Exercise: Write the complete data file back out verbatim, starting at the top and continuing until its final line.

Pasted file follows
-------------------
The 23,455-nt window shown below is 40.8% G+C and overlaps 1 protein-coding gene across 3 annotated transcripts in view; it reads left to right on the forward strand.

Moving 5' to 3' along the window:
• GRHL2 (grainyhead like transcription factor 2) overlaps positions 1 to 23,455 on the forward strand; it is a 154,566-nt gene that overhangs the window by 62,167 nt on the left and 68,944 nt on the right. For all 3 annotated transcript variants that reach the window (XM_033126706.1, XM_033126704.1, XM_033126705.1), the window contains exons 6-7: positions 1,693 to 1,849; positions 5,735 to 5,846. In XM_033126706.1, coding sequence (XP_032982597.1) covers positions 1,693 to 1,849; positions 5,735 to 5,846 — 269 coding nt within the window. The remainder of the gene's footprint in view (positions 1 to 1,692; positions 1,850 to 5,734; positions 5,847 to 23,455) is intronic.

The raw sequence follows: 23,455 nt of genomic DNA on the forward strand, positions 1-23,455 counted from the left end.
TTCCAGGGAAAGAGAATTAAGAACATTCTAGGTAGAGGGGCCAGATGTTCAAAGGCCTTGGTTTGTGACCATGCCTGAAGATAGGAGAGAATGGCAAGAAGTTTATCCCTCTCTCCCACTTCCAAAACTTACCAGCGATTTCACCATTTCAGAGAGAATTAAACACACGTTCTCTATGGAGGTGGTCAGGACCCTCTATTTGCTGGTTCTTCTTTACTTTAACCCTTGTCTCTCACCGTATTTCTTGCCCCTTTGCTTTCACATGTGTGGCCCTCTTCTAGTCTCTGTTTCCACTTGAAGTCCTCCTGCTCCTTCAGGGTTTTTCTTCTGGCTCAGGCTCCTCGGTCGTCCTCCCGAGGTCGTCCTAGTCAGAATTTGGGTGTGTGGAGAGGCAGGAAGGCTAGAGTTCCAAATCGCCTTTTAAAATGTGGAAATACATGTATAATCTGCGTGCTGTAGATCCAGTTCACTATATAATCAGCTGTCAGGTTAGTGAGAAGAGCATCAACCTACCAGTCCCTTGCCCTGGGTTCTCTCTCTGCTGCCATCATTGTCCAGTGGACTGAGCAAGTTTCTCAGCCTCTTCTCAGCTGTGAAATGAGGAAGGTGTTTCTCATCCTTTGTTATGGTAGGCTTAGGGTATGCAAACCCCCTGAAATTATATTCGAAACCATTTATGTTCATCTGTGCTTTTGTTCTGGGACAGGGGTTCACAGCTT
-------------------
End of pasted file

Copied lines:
The 23,455-nt window shown below is 40.8% G+C and overlaps 1 protein-coding gene across 3 annotated transcripts in view; it reads left to right on the forward strand.

Moving 5' to 3' along the window:
• GRHL2 (grainyhead like transcription factor 2) overlaps positions 1 to 23,455 on the forward strand; it is a 154,566-nt gene that overhangs the window by 62,167 nt on the left and 68,944 nt on the right. For all 3 annotated transcript variants that reach the window (XM_033126706.1, XM_033126704.1, XM_033126705.1), the window contains exons 6-7: positions 1,693 to 1,849; positions 5,735 to 5,846. In XM_033126706.1, coding sequence (XP_032982597.1) covers positions 1,693 to 1,849; positions 5,735 to 5,846 — 269 coding nt within the window. The remainder of the gene's footprint in view (positions 1 to 1,692; positions 1,850 to 5,734; positions 5,847 to 23,455) is intronic.

The raw sequence follows: 23,455 nt of genomic DNA on the forward strand, positions 1-23,455 counted from the left end.
TTCCAGGGAAAGAGAATTAAGAACATTCTAGGTAGAGGGGCCAGATGTTCAAAGGCCTTGGTTTGTGACCATGCCTGAAGATAGGAGAGAATGGCAAGAAGTTTATCCCTCTCTCCCACTTCCAAAACTTACCAGCGATTTCACCATTTCAGAGAGAATTAAACACACGTTCTCTATGGAGGTGGTCAGGACCCTCTATTTGCTGGTTCTTCTTTACTTTAACCCTTGTCTCTCACCGTATTTCTTGCCCCTTTGCTTTCACATGTGTGGCCCTCTTCTAGTCTCTGTTTCCACTTGAAGTCCTCCTGCTCCTTCAGGGTTTTTCTTCTGGCTCAGGCTCCTCGGTCGTCCTCCCGAGGTCGTCCTAGTCAGAATTTGGGTGTGTGGAGAGGCAGGAAGGCTAGAGTTCCAAATCGCCTTTTAAAATGTGGAAATACATGTATAATCTGCGTGCTGTAGATCCAGTTCACTATATAATCAGCTGTCAGGTTAGTGAGAAGAGCATCAACCTACCAGTCCCTTGCCCTGGGTTCTCTCTCTGCTGCCATCATTGTCCAGTGGACTGAGCAAGTTTCTCAGCCTCTTCTCAGCTGTGAAATGAGGAAGGTGTTTCTCATCCTTTGTTATGGTAGGCTTAGGGTATGCAAACCCCCTGAAATTATATTCGAAACCATTTATGTTCATCTGTGCTTTTGTTCTGGGACAGGGGTTCACAGCTT